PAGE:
I’m going to be out of town for the next week without any opportunity to post, but I hope to follow-up with a four-part discussion on Romans 12:1-2. In the meantime, Mueller will be sure to keep you company. Since my time is limited, I thought I would post a quote from John Owen that God used to convict my heart. I hope that you will find it equally stimulating.
Confessional and Functional Theology:
One of the major problems that I see in the Evangelical church today, and even in my own life at times, is a chasm between confessional and functional theology. What I mean is simply this, what we say we believe does not always dictate what we actually do. Our profession does not match our practice, even though it ought to guide it. This is true not only of personal habits, but of ministry methods as well. Instead, our behavior often evidences pragmatism (“whatever works best”) in the place of living out genuine biblical convictions in the church and in our personal lives. The answer, according to Owen, is intimate communion with God as the doctrines of the gospel penetrate our minds and grab hold of our hearts. Then, the overflow of our lives will be careful obedience to and delight in the person and truths of God.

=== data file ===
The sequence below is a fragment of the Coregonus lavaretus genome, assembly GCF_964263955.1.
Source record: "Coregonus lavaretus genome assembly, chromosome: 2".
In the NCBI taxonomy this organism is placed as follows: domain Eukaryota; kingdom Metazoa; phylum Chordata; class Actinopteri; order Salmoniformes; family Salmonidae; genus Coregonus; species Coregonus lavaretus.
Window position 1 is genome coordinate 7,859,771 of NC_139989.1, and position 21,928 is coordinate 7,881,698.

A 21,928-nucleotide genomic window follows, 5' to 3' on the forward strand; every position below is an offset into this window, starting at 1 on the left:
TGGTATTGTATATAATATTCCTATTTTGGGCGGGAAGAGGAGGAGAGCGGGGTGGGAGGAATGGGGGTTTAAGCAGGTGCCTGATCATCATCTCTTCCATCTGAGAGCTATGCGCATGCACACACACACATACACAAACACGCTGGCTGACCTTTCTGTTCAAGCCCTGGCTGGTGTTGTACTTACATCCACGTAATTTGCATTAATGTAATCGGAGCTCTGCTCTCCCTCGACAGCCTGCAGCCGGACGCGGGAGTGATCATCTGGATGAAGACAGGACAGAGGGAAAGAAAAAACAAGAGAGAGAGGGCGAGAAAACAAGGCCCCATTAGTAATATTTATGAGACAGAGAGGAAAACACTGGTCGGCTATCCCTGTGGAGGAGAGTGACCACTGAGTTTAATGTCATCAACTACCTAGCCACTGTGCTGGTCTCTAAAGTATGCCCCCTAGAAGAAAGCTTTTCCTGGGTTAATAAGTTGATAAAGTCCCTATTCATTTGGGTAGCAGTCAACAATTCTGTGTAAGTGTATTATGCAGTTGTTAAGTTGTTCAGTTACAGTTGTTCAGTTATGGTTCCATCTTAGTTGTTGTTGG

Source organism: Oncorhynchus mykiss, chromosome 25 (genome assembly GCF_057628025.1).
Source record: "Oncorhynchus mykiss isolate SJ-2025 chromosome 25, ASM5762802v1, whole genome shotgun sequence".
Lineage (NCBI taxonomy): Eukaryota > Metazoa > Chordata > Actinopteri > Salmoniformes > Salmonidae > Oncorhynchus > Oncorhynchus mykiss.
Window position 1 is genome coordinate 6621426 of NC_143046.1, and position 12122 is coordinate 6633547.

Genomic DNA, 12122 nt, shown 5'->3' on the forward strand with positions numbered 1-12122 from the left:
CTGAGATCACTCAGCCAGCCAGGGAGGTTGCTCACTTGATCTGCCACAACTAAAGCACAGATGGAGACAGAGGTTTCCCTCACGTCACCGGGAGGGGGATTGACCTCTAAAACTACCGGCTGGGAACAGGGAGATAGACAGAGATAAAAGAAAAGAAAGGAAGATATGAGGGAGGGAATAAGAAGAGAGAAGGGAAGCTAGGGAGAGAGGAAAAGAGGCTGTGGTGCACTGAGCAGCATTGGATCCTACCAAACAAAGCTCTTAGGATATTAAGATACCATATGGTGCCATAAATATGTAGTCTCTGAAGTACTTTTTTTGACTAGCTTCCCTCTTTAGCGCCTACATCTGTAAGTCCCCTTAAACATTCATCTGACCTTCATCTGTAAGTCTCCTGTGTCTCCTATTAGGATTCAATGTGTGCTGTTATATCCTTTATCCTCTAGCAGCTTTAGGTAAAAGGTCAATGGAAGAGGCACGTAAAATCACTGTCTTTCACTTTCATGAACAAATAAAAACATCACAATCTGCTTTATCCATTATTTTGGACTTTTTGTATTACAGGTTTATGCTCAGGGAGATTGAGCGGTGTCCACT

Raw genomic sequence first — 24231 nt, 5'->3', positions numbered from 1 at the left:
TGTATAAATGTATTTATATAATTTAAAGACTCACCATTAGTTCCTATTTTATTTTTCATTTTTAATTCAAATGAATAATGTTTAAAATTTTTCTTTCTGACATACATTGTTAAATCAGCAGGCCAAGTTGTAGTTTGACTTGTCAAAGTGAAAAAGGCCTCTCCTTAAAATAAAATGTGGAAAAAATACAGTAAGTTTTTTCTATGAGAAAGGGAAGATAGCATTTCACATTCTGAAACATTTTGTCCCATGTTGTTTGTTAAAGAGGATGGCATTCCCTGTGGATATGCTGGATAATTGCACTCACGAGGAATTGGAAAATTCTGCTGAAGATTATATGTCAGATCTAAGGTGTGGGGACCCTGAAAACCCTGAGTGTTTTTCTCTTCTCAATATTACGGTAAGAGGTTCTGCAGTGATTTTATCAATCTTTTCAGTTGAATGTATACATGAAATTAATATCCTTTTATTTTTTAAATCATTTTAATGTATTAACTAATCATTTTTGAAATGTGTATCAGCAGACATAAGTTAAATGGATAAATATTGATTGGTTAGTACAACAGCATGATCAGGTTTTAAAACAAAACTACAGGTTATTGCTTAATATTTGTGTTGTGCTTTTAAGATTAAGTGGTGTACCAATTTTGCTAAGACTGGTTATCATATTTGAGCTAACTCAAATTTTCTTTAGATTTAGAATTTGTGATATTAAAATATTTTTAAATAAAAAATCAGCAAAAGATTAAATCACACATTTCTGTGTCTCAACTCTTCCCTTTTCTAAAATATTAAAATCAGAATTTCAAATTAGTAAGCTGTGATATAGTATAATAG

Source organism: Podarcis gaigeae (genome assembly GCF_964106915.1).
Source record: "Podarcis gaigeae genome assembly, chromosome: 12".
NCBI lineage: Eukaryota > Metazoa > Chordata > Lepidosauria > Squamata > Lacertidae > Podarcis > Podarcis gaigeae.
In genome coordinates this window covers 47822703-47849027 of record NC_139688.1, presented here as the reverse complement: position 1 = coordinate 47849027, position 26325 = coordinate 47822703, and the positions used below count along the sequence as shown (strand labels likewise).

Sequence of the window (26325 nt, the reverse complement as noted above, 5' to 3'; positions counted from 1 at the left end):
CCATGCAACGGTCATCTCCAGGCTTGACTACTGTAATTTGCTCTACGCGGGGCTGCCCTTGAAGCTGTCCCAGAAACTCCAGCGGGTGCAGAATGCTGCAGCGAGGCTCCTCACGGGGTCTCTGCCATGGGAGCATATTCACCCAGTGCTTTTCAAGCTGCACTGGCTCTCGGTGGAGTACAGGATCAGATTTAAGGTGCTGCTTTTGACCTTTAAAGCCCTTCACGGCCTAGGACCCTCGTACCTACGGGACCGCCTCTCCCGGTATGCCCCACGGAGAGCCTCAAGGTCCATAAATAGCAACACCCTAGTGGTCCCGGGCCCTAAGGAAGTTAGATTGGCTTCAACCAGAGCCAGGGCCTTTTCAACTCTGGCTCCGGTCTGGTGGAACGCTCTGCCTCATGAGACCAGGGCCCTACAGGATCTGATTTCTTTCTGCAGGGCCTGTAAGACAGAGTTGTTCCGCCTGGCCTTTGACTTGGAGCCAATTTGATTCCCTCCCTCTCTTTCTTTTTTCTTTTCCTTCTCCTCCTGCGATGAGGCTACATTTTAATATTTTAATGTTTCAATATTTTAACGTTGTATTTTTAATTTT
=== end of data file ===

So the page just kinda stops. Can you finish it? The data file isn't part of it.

John Owen: “When the heart is cast indeed into the mold of the doctrine that the mind embraces;… when not only the sense of the words is in our heads, but the sense of these things abides in our hearts; when we have communion with God in the doctrine we contend for,–then we shall be garrisoned by the grace of God, against all the assaults of men… Let us, then, not think that we are anything the better for our conviction of the truths of the great doctrines of the gospel… unless we find the power of the truths abiding in our own hearts and have a continual experience of their necessity and excellency in our standing before God and our communion with him.”
Have you considered in what ways do your profession and practice fail to line up? Is your faith merely confessional or is it also functional? These are painful, but necessary questions.
Blessings in Christ, Gabe